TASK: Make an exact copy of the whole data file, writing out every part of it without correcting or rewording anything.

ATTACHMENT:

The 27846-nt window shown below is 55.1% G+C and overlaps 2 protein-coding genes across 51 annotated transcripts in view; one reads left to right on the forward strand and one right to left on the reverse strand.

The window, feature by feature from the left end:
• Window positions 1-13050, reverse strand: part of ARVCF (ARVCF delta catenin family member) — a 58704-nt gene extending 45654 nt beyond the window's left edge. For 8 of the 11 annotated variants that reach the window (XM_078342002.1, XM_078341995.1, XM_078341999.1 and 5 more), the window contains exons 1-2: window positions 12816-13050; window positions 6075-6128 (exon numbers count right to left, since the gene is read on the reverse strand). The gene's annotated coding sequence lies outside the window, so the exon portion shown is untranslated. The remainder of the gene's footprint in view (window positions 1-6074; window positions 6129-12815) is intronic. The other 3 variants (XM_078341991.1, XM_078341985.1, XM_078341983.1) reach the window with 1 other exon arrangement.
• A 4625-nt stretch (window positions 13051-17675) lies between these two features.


The 27846-nt window shown below is 55.1% G+C and overlaps 2 protein-coding genes across 51 annotated transcripts in view; one reads left to right on the forward strand and one right to left on the reverse strand.

The window, feature by feature from the left end:
• Window positions 1-13050, reverse strand: part of ARVCF (ARVCF delta catenin family member) — a 58704-nt gene extending 45654 nt beyond the window's left edge. For 8 of the 11 annotated variants that reach the window (XM_078342002.1, XM_078341995.1, XM_078341999.1 and 5 more), the window contains exons 1-2: window positions 12816-13050; window positions 6075-6128 (exon numbers count right to left, since the gene is read on the reverse strand). The gene's annotated coding sequence lies outside the window, so the exon portion shown is untranslated. The remainder of the gene's footprint in view (window positions 1-6074; window positions 6129-12815) is intronic. The other 3 variants (XM_078341991.1, XM_078341985.1, XM_078341983.1) reach the window with 1 other exon arrangement.
• A 4625-nt stretch (window positions 13051-17675) lies between these two features.